A surveyor may come to scope out the land, draw shared fences, and identify any peculiar boundaries.
If required, expect to pay about $300 to $500.
Another quirk to California homebuying is the Mello-Roos tax, which homebuyers may be slapped with depending on where you live. It allows your local city, county or school district to charge a special tax to district residents to help pay for improvements to the community’s infrastructure.
This tax will vary depending on the project at hand and where you live. If you’re worried about coming across this extra expense, ask your realtor if the property is in a Mello-Roos Community Facilities District. If it is, they can provide you with what the expected tax payment will be annually.
Appraisal and home inspection fees
Before your lender decides it’s safe to transfer the funds, your potential new home will need to pass a few milestone checkpoints: an appraisal and home inspection.
Before closing, the lender will send a third-party appraiser to your new home to make sure it’s priced at the right value. It’s an essential step in the homebuying process – if you default on your home loan, your lender needs to know they can sell the property to make up for the outstanding balance.
With a home inspection, you’ll need to hire a professional to check on the nuts and bolts of your potential buy to make sure everything is good running order. Your home inspector can also flag any issues that you may want to ask the seller to fix before finalizing the deal.
In both cases, the onus is on you, the homebuyer, to pay for these professional assessments. Count on spending up to $1,000 for each of these services in California.
Bear in mind, this price tag will fluctuate depending on where you live in the state and the size of the home. A McMansion in the Hollywood Hills would cost far more than a condominium in Sausalito.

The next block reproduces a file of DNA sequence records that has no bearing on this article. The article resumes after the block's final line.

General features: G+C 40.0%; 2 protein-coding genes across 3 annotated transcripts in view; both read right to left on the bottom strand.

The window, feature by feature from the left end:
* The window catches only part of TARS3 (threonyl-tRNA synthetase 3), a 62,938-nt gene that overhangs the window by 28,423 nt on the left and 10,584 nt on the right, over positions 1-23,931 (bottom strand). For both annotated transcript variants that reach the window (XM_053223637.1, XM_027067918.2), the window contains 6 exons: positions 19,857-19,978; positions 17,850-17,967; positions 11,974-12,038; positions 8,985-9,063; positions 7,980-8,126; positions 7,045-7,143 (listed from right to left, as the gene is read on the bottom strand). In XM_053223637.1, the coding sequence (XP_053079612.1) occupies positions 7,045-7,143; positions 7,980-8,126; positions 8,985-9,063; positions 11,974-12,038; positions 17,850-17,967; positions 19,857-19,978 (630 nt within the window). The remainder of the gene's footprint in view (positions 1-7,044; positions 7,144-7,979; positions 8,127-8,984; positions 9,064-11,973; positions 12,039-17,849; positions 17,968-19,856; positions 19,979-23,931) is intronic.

Private mortgage insurance
If you aren’t providing a 20 percent down payment, your lender will expect you to buy private mortgage insurance in California. PMI allows borrowers to qualify for a conventional loan even if they put down only five to 19.99 percent of their mortgage. Your lender will refer you to private insurance companies.
While you’re the one paying for the insurance, the coverage is for your lender; because you haven’t put down 20 percent, PMI protects your lender in case of loan default.
This cost isn’t included in the ClosingCorp tally of closing costs expenses, but PMI typically ranges from 0.25 percent to as high as 2.25 percent of your outstanding loan balance, depending on the size of your down payment and your credit score.
How Can I Lower My Closing Costs in California?
So, it’s clear to see closing costs can run up a pretty significant tab in California. But here’s some good news: there are plenty of state and local homeownerships programs that can help you offset this cost, along with other great money-saving strategies.
Here’s a closer look at some of the primary ways homebuyers in California can lower their closing costs:
Closing cost assistance
Taking advantage of California homeownership assistance programs is a prime way to cut back on the closing costs.
Every homebuyer should start with the California Housing Finance Agency’s slate of homeownership assistance programs.
The CalHFA Zero Interest Program provides homebuyers with a deferred payment, zero interest second mortgage to help pay for closing costs. Instead of saving up a lump sum for closing alongside your down payment, you can take out a zero interest second mortgage.